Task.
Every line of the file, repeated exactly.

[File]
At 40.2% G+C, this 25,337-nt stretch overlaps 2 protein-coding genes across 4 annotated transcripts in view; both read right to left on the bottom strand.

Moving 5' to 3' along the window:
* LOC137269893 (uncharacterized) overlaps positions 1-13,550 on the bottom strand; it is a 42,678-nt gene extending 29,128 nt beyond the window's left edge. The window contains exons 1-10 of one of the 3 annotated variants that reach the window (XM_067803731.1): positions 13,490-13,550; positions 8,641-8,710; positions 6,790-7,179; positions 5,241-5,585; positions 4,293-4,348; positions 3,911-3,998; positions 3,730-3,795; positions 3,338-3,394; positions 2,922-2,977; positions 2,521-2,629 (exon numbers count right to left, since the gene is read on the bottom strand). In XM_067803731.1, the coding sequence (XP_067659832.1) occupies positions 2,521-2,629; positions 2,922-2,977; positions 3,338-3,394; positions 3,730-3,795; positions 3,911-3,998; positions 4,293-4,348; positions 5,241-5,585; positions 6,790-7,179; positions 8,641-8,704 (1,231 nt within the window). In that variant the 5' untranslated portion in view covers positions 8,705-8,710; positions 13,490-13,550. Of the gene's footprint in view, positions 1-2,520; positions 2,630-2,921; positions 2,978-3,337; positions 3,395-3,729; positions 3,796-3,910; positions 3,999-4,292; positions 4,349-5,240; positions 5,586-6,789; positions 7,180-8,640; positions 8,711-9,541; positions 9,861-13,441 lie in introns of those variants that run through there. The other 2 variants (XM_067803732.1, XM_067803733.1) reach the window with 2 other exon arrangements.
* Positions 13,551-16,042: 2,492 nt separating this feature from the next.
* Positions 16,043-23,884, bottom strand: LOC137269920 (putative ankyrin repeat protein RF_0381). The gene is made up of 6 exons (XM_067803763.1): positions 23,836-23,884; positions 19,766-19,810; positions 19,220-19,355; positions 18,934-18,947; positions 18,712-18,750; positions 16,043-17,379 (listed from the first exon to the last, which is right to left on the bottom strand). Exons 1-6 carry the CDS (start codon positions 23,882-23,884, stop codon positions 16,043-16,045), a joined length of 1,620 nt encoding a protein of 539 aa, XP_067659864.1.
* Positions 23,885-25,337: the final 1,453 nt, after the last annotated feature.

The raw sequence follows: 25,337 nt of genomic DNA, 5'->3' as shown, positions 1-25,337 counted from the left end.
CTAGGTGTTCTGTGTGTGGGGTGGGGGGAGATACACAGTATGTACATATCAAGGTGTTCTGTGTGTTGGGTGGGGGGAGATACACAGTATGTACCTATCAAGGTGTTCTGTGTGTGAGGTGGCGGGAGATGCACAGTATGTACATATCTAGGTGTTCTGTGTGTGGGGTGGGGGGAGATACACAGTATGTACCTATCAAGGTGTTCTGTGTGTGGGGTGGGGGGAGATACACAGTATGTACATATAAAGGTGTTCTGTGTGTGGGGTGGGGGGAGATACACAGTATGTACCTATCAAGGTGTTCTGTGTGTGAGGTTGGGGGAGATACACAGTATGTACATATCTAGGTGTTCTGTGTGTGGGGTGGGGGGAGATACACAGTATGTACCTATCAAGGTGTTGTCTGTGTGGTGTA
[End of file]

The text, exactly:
At 40.2% G+C, this 25,337-nt stretch overlaps 2 protein-coding genes across 4 annotated transcripts in view; both read right to left on the bottom strand.

Moving 5' to 3' along the window:
* LOC137269893 (uncharacterized) overlaps positions 1-13,550 on the bottom strand; it is a 42,678-nt gene extending 29,128 nt beyond the window's left edge. The window contains exons 1-10 of one of the 3 annotated variants that reach the window (XM_067803731.1): positions 13,490-13,550; positions 8,641-8,710; positions 6,790-7,179; positions 5,241-5,585; positions 4,293-4,348; positions 3,911-3,998; positions 3,730-3,795; positions 3,338-3,394; positions 2,922-2,977; positions 2,521-2,629 (exon numbers count right to left, since the gene is read on the bottom strand). In XM_067803731.1, the coding sequence (XP_067659832.1) occupies positions 2,521-2,629; positions 2,922-2,977; positions 3,338-3,394; positions 3,730-3,795; positions 3,911-3,998; positions 4,293-4,348; positions 5,241-5,585; positions 6,790-7,179; positions 8,641-8,704 (1,231 nt within the window). In that variant the 5' untranslated portion in view covers positions 8,705-8,710; positions 13,490-13,550. Of the gene's footprint in view, positions 1-2,520; positions 2,630-2,921; positions 2,978-3,337; positions 3,395-3,729; positions 3,796-3,910; positions 3,999-4,292; positions 4,349-5,240; positions 5,586-6,789; positions 7,180-8,640; positions 8,711-9,541; positions 9,861-13,441 lie in introns of those variants that run through there. The other 2 variants (XM_067803732.1, XM_067803733.1) reach the window with 2 other exon arrangements.
* Positions 13,551-16,042: 2,492 nt separating this feature from the next.
* Positions 16,043-23,884, bottom strand: LOC137269920 (putative ankyrin repeat protein RF_0381). The gene is made up of 6 exons (XM_067803763.1): positions 23,836-23,884; positions 19,766-19,810; positions 19,220-19,355; positions 18,934-18,947; positions 18,712-18,750; positions 16,043-17,379 (listed from the first exon to the last, which is right to left on the bottom strand). Exons 1-6 carry the CDS (start codon positions 23,882-23,884, stop codon positions 16,043-16,045), a joined length of 1,620 nt encoding a protein of 539 aa, XP_067659864.1.
* Positions 23,885-25,337: the final 1,453 nt, after the last annotated feature.

The raw sequence follows: 25,337 nt of genomic DNA, 5'->3' as shown, positions 1-25,337 counted from the left end.
CTAGGTGTTCTGTGTGTGGGGTGGGGGGAGATACACAGTATGTACATATCAAGGTGTTCTGTGTGTTGGGTGGGGGGAGATACACAGTATGTACCTATCAAGGTGTTCTGTGTGTGAGGTGGCGGGAGATGCACAGTATGTACATATCTAGGTGTTCTGTGTGTGGGGTGGGGGGAGATACACAGTATGTACCTATCAAGGTGTTCTGTGTGTGGGGTGGGGGGAGATACACAGTATGTACATATAAAGGTGTTCTGTGTGTGGGGTGGGGGGAGATACACAGTATGTACCTATCAAGGTGTTCTGTGTGTGAGGTTGGGGGAGATACACAGTATGTACATATCTAGGTGTTCTGTGTGTGGGGTGGGGGGAGATACACAGTATGTACCTATCAAGGTGTTGTCTGTGTGGTGTA